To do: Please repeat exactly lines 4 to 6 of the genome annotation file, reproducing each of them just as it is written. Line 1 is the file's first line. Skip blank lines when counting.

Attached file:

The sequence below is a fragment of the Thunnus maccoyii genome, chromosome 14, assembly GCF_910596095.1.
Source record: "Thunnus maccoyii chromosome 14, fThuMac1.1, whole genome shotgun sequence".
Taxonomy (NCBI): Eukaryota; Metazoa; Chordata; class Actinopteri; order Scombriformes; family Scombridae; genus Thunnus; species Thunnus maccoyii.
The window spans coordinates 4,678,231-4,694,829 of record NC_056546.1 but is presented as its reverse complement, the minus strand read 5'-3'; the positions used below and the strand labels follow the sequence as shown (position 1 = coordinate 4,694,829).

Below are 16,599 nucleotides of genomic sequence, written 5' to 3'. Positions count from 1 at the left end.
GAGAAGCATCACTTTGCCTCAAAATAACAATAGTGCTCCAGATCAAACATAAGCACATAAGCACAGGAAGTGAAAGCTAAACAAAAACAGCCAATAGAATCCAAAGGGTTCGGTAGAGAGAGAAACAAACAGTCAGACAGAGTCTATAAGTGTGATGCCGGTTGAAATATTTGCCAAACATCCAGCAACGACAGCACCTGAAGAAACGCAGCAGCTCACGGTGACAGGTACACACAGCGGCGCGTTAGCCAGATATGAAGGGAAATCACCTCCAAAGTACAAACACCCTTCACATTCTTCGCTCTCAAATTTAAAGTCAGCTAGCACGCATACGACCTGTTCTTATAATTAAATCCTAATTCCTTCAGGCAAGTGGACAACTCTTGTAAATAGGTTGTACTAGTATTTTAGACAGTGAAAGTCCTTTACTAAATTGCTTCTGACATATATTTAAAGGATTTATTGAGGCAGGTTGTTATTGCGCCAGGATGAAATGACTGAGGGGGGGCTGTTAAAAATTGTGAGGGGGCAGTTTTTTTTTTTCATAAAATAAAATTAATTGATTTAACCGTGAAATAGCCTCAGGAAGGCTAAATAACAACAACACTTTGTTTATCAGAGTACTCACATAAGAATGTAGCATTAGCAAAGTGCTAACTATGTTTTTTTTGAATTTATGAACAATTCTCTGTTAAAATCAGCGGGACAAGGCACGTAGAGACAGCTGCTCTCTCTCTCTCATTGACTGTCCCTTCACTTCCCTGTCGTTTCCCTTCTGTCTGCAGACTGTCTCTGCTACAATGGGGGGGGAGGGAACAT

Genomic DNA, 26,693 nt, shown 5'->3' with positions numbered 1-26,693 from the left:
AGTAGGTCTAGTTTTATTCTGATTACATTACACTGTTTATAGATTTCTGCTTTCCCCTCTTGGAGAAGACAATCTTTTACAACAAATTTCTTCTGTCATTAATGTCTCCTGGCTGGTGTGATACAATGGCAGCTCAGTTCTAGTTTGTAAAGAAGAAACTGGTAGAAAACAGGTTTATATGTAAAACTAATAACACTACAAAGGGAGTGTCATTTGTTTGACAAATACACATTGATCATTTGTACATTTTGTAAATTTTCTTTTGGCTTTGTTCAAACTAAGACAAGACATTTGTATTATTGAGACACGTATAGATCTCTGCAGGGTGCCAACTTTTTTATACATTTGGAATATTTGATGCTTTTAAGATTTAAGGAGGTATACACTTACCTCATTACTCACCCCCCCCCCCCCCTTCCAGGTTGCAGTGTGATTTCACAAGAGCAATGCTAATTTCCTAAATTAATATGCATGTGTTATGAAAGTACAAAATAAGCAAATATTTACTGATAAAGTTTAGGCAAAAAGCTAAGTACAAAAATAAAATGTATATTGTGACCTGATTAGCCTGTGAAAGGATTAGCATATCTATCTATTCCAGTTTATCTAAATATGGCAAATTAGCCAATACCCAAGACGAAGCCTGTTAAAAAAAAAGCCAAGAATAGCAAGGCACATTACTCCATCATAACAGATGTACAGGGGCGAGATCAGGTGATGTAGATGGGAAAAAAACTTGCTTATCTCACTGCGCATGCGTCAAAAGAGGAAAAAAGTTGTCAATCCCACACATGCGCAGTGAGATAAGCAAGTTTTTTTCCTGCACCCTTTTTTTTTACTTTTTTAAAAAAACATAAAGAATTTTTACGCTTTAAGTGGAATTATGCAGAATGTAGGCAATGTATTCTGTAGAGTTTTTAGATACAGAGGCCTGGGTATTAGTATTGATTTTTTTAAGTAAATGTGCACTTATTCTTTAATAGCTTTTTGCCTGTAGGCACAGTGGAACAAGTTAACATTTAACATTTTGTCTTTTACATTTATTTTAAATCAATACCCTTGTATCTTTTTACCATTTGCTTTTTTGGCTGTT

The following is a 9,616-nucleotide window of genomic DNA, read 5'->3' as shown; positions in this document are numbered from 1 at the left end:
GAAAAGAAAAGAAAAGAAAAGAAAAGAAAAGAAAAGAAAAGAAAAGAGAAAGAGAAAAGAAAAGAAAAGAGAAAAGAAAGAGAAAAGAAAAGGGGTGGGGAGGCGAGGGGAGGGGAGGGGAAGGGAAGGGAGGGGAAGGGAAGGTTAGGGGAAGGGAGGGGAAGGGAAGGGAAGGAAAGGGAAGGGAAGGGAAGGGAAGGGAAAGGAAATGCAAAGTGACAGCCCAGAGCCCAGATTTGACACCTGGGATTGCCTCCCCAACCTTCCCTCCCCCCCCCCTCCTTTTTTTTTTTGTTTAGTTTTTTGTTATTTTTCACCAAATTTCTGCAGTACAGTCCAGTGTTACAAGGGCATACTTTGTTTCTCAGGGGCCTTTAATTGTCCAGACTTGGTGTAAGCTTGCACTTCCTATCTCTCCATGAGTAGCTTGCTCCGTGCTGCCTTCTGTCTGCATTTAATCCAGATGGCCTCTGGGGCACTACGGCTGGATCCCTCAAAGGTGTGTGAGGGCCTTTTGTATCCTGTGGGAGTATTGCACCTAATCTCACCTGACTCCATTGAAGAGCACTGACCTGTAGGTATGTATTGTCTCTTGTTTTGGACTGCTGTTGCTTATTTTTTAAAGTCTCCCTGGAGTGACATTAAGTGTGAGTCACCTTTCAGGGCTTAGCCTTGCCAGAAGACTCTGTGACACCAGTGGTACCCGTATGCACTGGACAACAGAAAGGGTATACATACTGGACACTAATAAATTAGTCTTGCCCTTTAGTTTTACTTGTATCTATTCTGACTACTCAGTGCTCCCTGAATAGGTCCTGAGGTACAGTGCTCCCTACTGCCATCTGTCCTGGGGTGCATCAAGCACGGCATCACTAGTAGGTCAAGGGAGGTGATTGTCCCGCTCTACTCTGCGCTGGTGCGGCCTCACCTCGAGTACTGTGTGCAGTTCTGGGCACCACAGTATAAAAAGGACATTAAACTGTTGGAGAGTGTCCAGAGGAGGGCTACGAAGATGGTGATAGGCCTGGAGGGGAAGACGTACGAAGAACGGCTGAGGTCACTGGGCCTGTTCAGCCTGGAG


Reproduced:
The window spans coordinates 4,678,231-4,694,829 of record NC_056546.1 but is presented as its reverse complement, the minus strand read 5'-3'; the positions used below and the strand labels follow the sequence as shown (position 1 = coordinate 4,694,829).

Below are 16,599 nucleotides of genomic sequence, written 5' to 3'. Positions count from 1 at the left end.
GAGAAGCATCACTTTGCCTCAAAATAACAATAGTGCTCCAGATCAAACATAAGCACATAAGCACAGGAAGTGAAAGCTAAACAAAAACAGCCAATAGAATCCAAAGGGTTCGGTAGAGAGAGAAACAAACAGTCAGACAGAGTCTATAAGTGTGATGCCGGTTGAAATATTTGCCAAACATCCAGCAACGACAGCACCTGAAGAAACGCAGCAGCTCACGGTGACAGGTACACACAGCGGCGCGTTAGCCAGATATGAAGGGAAATCACCTCCAAAGTACAAACACCCTTCACATTCTTCGCTCTCAAATTTAAAGTCAGCTAGCACGCATACGACCTGTTCTTATAATTAAATCCTAATTCCTTCAGGCAAGTGGACAACTCTTGTAAATAGGTTGTACTAGTATTTTAGACAGTGAAAGTCCTTTACTAAATTGCTTCTGACATATATTTAAAGGATTTATTGAGGCAGGTTGTTATTGCGCCAGGATGAAATGACTGAGGGGGGGCTGTTAAAAATTGTGAGGGGGCAGTTTTTTTTTTTCATAAAATAAAATTAATTGATTTAACCGTGAAATAGCCTCAGGAAGGCTAAATAACAACAACACTTTGTTTATCAGAGTACTCACATAAGAATGTAGCATTAGCAAAGTGCTAACTATGTTTTTTTTGAATTTATGAACAATTCTCTGTTAAAATCAGCGGGACAAGGCACGTAGAGACAGCTGCTCTCTCTCTCTCATTGACTGTCCCTTCACTTCCCTGTCGTTTCCCTTCTGTCTGCAGACTGTCTCTGCTACAATGGGGGGGGAGGGAACAT